(Edit: I was gonna talk about victory fanfares but that got cut. Maybe next time!)
So, I really like game music. My tastes tend to run more toward Japanese game music, if only because most U.S. game soundtracks are, in my opinion, bland atmospheric drones punctuated by loud brassy Hollywood-style action movie riffs. Not that J-games don’t do that too, but perhaps a little less often. My bailiwick is RPG music (Square music in particular; if you know a VGM fan they almost certainly got there because of various Square soundtracks, I promise you.)
Here is my problem: I love all this music but pretty much nobody else does? It makes having a conversation about the music I like very challenging because everyone else is talking about [US artist here] with his/her latest song about [choose one: the person they’d like to fuck, the person they are currently fucking, the person they are no longer fucking, money/fame] that I kind of don’t give a damn about in return. I have a massive massive inferiority complex about this issue as a result.
Dan Bruno suggested on Twitter that I blog about it, since I claimed to “know a lot” (which was probably a mistake). And I demurred but the truth is I had a really miserable evening and am really angry and I’m hoping maybe writing a short thing on game music will calm me down. So I’m gonna. Maybe I’ll write more on the future if people read this?
But nobody will because nobody cares! Saved.
So I play a lot of JRPGs and I’ve noticed an interesting trend when it comes to combat themes: “normal” (like, non-boss everyday) battle themes tend to have peppy, driving, sometimes even cheerful tones and boss themes tend to be big, dramatic affairs with lots of looming tension or a very different sound texture. Obvious when you think about it, right? Let me give you a few examples:
Final Fantasy XIII: “Blinded By Light” (normal) and “Saber’s Edge” (boss)
Chrono Cross: “Hurricane” (normal) and “Edge of Death” (boss)
Etrian Odyssey 4: “Battlefield ~ Storm” (normal) and “Battlefield ~ Fall of the Final Enemy” (boss)
Super Mario RPG: “Fight Against Monsters” (normal) and “Fight Against an Armed Boss” (boss)
And now for some really vicious examples. Persona 4 Golden: “Time to Make History” (normal) and “I’ll Face Myself (Battle)” (boss)
I could go on and on. The interesting thing to me is how the two different styles motivate different types of behavior. Consider the function that each type of battle serves in a “traditional” JRPG. Normal battles are there to build experience and resources; they’re very frequent (sometimes too frequent) and they are the “meat” of much of the gameplay. They’re where the action happens. But they’re not necessarily what you want to be doing 90% of the time. Boss battles, by comparisons, are typically climax moments; they’re story progression (or optional content) gates, involving important events or characters. They almost always take a lot longer to complete and they’re supposed to be more difficult.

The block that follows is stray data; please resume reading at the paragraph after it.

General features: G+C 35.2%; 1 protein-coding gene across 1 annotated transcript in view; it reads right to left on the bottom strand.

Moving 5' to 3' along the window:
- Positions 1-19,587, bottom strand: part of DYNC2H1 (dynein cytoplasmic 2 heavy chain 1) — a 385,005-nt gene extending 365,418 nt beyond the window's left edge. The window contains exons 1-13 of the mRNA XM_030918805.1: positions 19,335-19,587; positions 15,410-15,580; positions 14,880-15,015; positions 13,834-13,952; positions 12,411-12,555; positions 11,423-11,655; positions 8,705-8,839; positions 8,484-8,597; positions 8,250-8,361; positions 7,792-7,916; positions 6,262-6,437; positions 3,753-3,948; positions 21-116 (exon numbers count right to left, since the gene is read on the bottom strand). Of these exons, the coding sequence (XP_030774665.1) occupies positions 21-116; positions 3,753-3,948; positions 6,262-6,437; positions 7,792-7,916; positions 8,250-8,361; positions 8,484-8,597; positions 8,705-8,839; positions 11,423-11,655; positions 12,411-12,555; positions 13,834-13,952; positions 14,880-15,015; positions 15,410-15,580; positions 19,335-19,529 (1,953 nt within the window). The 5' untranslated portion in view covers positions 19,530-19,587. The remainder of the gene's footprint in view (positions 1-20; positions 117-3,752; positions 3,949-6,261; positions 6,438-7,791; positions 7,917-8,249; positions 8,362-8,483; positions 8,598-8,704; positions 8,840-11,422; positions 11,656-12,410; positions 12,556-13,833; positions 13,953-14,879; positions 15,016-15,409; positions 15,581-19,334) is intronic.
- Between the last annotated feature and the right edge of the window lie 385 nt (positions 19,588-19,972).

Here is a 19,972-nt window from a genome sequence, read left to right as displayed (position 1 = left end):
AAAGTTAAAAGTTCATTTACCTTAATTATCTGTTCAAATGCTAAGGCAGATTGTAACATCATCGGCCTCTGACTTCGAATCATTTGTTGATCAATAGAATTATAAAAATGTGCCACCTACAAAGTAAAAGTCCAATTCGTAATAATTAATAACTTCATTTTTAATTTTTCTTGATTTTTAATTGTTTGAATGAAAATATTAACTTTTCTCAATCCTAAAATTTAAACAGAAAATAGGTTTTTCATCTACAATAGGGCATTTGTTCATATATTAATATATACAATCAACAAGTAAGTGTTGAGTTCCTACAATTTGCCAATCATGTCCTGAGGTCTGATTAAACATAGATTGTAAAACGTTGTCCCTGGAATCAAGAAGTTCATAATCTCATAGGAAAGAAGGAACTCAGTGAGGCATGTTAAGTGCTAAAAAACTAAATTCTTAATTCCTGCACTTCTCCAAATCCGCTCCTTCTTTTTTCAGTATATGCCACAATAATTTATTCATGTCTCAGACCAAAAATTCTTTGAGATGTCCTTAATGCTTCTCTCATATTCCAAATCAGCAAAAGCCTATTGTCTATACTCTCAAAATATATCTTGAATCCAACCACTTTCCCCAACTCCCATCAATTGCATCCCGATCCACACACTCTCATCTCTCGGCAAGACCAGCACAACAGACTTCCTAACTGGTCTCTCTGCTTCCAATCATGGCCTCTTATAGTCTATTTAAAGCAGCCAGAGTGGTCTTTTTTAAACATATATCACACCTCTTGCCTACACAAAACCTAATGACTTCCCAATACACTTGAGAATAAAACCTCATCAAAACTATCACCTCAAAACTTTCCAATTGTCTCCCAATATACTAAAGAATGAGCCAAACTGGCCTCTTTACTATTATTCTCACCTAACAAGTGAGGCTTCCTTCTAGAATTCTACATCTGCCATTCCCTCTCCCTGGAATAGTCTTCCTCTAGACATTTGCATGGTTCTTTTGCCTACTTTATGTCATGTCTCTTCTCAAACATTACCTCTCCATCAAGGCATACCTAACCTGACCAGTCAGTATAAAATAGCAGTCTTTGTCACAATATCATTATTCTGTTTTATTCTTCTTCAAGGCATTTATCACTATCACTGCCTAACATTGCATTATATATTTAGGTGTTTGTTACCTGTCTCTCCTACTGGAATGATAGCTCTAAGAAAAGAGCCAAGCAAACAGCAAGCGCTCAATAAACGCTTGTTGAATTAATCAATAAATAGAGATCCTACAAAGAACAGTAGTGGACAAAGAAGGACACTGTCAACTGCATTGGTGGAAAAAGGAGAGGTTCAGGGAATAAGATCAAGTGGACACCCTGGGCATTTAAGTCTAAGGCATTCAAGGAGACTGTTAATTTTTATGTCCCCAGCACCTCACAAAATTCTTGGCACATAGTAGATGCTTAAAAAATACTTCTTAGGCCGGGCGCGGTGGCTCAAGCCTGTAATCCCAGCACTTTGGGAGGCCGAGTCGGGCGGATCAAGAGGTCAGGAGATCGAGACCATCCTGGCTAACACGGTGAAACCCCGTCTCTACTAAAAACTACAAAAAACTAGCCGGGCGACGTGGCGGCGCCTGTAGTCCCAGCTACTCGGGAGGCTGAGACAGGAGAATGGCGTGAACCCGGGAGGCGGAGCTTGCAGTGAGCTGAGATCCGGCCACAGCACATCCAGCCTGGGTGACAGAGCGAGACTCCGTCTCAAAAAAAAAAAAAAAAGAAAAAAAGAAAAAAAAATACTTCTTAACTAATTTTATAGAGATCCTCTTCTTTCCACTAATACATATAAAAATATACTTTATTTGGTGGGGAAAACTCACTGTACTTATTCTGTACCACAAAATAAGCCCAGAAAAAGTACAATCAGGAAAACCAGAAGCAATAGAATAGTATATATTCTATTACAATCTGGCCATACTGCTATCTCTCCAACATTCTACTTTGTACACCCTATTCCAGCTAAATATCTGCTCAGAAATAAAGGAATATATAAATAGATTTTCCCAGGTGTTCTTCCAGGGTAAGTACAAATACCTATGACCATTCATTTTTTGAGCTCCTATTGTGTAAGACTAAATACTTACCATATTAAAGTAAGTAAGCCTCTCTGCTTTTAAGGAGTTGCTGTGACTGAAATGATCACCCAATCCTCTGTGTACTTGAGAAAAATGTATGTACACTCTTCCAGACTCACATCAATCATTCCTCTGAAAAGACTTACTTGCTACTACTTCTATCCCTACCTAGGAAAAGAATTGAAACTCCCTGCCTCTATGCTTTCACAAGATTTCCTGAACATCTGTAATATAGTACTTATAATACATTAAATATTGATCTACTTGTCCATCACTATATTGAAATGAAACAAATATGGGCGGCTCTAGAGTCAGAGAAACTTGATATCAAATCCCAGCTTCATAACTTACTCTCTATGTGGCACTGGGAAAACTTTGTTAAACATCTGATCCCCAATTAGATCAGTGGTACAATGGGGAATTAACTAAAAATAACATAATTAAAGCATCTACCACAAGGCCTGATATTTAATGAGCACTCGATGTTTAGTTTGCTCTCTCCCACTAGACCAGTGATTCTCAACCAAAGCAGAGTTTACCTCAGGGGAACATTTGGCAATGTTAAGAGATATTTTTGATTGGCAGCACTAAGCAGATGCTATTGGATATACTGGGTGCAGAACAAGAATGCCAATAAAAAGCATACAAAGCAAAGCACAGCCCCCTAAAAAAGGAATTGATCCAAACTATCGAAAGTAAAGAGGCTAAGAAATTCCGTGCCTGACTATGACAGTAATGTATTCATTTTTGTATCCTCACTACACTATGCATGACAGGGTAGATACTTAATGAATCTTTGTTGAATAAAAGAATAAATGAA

So the two approaches to RPG music make a lot of sense. Normal battle themes drive you forward through the activity — they’re aggressive and usually fast-paced. They encourage a sense of heroism; after all, your party should be stronger than some group of slimes, right? Noriyuki Iwadare (the composer behind many games, such as the Grandia series and the two Ace Attorney Investigations titles) once said that when he composes battle music he specifically aims to create that feeling of heroism in battle musics. These songs also tend to loop faster because these battles are shorter.
Boss music, on the other hand, needs to create a feeling of tension. Losing a normal battle isn’t fun, or interesting; it’s annoying. But in a boss battle the precipice should always be steep and the drop irrevocable, as it were. A boss battle should tax you. Thus the music has to support that feeling of tension, where everything’s on the line and you need all your wits to survive. This is why I didn’t necessarily say boss fights are slow-paced — many are often just as driving, beat-wise, as normal battles — but the texture of the sound is different. The keys tend toward less bright/cheery sounds and more towards darker, ominous ones. Etc.
Try it for yourself. Imagine a game with battle musics and see if this holds up for those.
A little postscript: One game has done something awesome that I’ve never heard another RPG do: Eternal Arcadia/Skies of Arcadia‘s boss music is actually response/modular. This track, for example — Boss Battle (~Crisis, ~Opportunity) — changes from normal, to “crisis” when your party’s HP is low, to “opportunity” when the enemy is almost dead. Have a listen. “Crisis” kicks in around 1:26 and “Opportunity” around 1:53 —
The song Last Battle (~Opportunity) from the same album does something very similar for the final battle theme.